Product marketing is more than just describing a SaaS product and its features. It’s the glue that holds the inbound marketing flywheel together. The go-to-market strategy, usually overseen by product marketers, provides the underlying structure for attracting, engaging, closing, and delighting customers who will stay with your product long-term. Product marketing can then listen to these customers and analyze their behavior to highlight and educate on the most relevant features of the product. The strategic vision to build relationships and attract long lasting customers relies on all marketing components working together to power the inbound marketing flywheel. 

The SaaS Marketing Flywheel 

The inbound marketing flywheel is an update to the old marketing funnel concept. Rather than pouring a lot of potentially unqualified leads into the top, and filtering them out until you have your sales qualified leads toward the bottom, with a percentage of them eventually becoming customers, the flywheel concept is a circular motion that ends up powering itself with centrifugal force.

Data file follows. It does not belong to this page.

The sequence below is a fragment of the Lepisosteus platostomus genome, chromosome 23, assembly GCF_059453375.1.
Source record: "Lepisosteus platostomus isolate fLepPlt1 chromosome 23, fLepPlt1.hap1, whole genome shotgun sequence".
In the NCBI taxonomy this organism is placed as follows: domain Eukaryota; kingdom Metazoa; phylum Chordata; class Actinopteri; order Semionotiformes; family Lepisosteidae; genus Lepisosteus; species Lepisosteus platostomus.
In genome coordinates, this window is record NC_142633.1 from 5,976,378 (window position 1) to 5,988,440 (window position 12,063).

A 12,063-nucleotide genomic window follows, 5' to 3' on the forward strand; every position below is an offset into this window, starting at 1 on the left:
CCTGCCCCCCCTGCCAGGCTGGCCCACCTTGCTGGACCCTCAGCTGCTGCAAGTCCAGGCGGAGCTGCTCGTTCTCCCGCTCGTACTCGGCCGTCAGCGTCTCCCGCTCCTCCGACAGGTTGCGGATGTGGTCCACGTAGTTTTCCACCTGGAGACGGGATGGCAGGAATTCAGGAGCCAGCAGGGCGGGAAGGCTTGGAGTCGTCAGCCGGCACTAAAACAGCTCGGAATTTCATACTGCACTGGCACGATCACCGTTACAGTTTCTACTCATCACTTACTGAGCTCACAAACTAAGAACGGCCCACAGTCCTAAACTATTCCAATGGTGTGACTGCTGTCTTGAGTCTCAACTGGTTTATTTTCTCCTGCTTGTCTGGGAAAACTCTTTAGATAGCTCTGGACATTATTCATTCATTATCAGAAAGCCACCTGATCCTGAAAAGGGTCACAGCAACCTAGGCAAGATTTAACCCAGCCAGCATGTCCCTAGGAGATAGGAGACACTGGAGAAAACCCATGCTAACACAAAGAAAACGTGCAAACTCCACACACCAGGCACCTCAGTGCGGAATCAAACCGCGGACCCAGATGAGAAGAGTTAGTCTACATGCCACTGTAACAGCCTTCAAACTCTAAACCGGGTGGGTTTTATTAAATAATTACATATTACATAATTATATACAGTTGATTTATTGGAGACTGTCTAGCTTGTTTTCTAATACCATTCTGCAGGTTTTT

Let’s go through the basics of each phase of the SaaS marketing flywheel, starting with the core, consisting of personas, positioning and infrastructure. 

The Flywheel Core

At the center of the inbound marketing flywheel is a core, made up of your buyer personas, market positioning and marketing infrastructure. This core must be in place before you ever try to attract traffic, leads and customers, because it guides your efforts and provides the structure to make them worthwhile. Buyer personas (detailed profiles of your ideal customers) likely come from customer marketing, or the digital team. Whereas the product’s positioning is normally established among other teams, including brand marketing and product marketing. These two core pieces define who you are, and who you’re going after. The marketing infrastructure is the glue holding the core together. It consists of the martech stack as well as the marketing and sales processes you use to operate that tech. With a strong core, the foundation is set for the four stages that revolve around it.

Attract